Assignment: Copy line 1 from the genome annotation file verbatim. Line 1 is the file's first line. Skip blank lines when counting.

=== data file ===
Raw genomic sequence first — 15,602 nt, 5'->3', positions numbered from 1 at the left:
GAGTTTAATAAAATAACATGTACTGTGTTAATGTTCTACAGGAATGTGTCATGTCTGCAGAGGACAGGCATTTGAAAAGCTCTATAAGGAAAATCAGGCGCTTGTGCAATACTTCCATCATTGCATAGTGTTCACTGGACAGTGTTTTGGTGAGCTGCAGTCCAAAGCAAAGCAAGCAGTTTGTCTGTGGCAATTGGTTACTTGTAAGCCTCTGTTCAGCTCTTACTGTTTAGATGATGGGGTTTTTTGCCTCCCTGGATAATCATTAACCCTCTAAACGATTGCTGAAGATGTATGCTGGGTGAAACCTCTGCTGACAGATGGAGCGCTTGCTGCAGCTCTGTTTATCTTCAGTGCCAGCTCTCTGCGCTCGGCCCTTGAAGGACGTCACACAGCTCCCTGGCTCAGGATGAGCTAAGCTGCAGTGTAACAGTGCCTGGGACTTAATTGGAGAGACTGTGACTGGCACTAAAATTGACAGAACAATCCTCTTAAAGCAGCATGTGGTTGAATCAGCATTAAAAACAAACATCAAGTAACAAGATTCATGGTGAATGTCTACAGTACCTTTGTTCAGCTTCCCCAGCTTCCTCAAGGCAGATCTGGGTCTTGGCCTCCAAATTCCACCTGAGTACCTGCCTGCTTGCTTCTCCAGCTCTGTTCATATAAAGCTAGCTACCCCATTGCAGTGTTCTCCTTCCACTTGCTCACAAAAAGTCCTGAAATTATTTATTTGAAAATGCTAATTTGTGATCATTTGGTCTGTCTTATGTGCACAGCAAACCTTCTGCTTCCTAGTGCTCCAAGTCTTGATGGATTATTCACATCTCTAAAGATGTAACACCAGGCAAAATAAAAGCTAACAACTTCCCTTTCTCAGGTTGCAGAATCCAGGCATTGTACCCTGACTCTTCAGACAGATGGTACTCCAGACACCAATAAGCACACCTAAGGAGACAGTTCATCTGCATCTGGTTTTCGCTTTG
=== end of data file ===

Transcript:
Raw genomic sequence first — 15,602 nt, 5'->3', positions numbered from 1 at the left: